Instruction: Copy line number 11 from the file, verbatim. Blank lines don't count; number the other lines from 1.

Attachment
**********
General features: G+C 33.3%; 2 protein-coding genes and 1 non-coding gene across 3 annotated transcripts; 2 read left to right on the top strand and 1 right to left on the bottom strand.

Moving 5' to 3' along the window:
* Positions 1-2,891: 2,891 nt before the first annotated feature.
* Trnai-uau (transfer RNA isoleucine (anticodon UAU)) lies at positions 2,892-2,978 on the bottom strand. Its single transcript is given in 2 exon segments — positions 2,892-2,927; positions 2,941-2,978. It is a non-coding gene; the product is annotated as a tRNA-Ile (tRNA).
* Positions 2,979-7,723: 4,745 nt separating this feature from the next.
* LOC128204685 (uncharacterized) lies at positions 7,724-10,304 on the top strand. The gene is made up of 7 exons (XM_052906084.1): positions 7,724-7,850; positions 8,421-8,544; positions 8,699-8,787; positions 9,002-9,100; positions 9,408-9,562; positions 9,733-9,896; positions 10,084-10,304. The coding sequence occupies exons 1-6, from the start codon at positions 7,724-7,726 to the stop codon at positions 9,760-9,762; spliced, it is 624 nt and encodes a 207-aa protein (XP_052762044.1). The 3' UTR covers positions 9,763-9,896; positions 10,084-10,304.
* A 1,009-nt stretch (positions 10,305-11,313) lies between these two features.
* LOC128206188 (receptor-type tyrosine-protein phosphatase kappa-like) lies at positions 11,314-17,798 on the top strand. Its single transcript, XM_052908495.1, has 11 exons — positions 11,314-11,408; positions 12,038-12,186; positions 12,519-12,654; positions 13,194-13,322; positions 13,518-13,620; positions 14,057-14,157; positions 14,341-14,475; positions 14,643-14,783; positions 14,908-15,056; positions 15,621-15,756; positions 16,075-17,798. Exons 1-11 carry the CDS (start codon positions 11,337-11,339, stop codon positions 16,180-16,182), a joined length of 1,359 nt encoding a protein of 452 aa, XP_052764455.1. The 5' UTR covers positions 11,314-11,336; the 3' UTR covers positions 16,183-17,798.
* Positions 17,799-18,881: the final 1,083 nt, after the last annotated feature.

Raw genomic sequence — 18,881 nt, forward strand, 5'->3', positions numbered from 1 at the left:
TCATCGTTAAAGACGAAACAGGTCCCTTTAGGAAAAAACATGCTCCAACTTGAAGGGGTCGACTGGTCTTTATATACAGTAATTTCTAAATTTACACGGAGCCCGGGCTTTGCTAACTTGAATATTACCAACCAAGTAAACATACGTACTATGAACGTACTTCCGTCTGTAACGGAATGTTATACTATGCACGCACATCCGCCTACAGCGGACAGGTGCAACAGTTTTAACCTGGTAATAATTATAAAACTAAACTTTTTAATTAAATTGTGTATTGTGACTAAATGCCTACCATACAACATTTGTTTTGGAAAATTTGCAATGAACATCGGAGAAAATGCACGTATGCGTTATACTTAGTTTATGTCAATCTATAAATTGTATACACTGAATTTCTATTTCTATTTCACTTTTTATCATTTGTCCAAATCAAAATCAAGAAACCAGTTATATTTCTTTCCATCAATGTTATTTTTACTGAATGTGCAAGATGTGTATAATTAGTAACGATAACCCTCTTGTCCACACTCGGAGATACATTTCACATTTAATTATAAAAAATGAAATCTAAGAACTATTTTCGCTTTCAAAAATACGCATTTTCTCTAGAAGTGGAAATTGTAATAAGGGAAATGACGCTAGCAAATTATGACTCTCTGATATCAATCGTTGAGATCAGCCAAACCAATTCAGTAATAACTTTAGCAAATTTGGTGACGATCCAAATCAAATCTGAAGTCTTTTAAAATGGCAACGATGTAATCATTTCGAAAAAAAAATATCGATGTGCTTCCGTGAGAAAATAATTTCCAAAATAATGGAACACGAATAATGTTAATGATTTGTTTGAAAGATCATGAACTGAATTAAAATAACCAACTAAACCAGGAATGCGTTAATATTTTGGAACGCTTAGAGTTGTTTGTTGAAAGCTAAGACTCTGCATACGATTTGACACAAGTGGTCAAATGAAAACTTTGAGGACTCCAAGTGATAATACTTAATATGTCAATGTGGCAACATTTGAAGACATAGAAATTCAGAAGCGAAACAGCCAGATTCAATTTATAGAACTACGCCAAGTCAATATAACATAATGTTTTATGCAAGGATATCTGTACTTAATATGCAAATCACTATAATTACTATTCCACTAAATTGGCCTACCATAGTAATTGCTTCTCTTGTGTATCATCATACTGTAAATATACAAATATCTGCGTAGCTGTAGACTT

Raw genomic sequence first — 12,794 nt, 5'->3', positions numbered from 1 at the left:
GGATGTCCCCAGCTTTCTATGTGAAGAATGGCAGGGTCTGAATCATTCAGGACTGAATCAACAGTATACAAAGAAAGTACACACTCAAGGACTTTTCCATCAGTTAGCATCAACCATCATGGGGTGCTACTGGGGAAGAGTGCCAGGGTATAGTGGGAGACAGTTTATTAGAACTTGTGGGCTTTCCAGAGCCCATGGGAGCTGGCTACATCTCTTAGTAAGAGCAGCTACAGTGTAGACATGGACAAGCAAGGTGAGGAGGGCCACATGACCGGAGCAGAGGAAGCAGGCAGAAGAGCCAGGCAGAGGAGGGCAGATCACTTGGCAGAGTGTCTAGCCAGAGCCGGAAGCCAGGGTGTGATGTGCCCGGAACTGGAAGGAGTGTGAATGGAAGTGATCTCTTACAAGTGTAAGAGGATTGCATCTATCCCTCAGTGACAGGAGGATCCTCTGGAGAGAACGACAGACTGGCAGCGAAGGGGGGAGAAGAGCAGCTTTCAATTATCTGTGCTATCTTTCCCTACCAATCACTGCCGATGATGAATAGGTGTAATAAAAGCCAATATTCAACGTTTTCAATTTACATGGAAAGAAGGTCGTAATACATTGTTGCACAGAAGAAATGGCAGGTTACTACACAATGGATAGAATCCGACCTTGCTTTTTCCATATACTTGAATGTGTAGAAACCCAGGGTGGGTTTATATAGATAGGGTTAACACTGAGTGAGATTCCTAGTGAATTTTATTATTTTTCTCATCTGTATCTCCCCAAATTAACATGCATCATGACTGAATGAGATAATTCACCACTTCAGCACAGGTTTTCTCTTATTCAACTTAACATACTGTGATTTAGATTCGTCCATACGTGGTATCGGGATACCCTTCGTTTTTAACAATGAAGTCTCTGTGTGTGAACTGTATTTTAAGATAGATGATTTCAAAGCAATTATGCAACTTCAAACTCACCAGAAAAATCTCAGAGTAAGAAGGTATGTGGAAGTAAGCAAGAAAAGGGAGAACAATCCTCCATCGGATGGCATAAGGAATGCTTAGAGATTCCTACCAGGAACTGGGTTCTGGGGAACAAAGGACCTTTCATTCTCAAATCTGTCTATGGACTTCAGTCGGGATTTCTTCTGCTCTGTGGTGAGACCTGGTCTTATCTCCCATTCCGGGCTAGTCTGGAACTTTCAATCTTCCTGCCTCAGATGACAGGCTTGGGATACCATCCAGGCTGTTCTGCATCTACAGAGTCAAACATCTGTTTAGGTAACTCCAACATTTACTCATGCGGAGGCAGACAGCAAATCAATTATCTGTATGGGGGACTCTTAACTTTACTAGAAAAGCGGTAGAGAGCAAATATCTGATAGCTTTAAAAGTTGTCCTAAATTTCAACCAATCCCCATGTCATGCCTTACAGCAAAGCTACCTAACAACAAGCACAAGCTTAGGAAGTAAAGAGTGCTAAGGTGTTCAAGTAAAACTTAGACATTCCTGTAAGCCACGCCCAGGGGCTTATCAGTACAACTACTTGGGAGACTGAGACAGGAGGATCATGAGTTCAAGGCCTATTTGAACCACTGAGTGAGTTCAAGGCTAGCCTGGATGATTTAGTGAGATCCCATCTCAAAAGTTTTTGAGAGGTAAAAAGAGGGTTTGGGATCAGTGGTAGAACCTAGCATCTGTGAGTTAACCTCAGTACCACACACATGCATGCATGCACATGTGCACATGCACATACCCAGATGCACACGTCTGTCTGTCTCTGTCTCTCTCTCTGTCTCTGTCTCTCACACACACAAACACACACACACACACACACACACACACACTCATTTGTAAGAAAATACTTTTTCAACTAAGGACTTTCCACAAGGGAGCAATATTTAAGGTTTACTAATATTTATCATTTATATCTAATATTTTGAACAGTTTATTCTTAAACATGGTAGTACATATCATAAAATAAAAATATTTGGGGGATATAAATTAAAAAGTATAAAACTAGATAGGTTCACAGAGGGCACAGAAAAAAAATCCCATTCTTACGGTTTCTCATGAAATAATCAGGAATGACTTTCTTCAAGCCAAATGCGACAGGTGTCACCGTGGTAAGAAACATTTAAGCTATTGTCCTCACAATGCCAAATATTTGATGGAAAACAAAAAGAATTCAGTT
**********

TCATCGTTAAAGACGAAACAGGTCCCTTTAGGAAAAAACATGCTCCAACTTGAAGGGGTCGACTGGTCTTTATATACAGTAATTTCTAAATTTACACGGAGCCCGGGCTTTGCTAACTTGAATATTACCAACCAAGTAAACATACGTACTATGAACGTACTTCCGTCTGTAACGGAATGTTATACTATGCACGCACATCCGCCTACAGCGGACAGGTGCAACAGTTTTAACCTGGTAATAATTATAAAACTAAACTTTTTAATTAAATTGTGTATTGTGACTAAATGCCTACCATACAACATTTGTTTTGGAAAATTTGCAATGAACATCGGAGAAAATGCACGTATGCGTTATACTTAGTTTATGTCAATCTATAAATTGTATACACTGAATTTCTATTTCTATTTCACTTTTTATCATTTGTCCAAATCAAAATCAAGAAACCAGTTATATTTCTTTCCATCAATGTTATTTTTACTGAATGTGCAAGATGTGTATAATTAGTAACGATAACCCTCTTGTCCACACTCGGAGATACATTTCACATTTAATTATAAAAAATGAAATCTAAGAACTATTTTCGCTTTCAAAAATACGCATTTTCTCTAGAAGTGGAAATTGTAATAAGGGAAATGACGCTAGCAAATTATGACTCTCTGATATCAATCGTTGAGATCAGCCAAACCAATTCAGTAATAACTTTAGCAAATTTGGTGACGATCCAAATCAAATCTGAAGTCTTTTAAAATGGCAACGATGTAATCATTTCGAAAAAAAAATATCGATGTGCTTCCGTGAGAAAATAATTTCCAAAATAATGGAACACGAATAATGTTAATGATTTGTTTGAAAGATCATGAACTGAATTAAAATAACCAACTAAACCAGGAATGCGTTAATATTTTGGAACGCTTAGAGTTGTTTGTTGAAAGCTAAGACTCTGCATACGATTTGACACAAGTGGTCAAATGAAAACTTTGAGGACTCCAAGTGATAATACTTAATATGTCAATGTGGCAACATTTGAAGACATAGAAATTCAGAAGCGAAACAGCCAGATTCAATTTATAGAACTACGCCAAGTCAATATAACATAATGTTTTATGCAAGGATATCTGTACTTAATATGCAAATCACTATAATTACTATTCCACTAAATTGGCCTACCATAGTAATTGCTTCTCTTGTGTATCATCATACTGTAAATATACAAATATCTGCGTAGCTGTAGACTT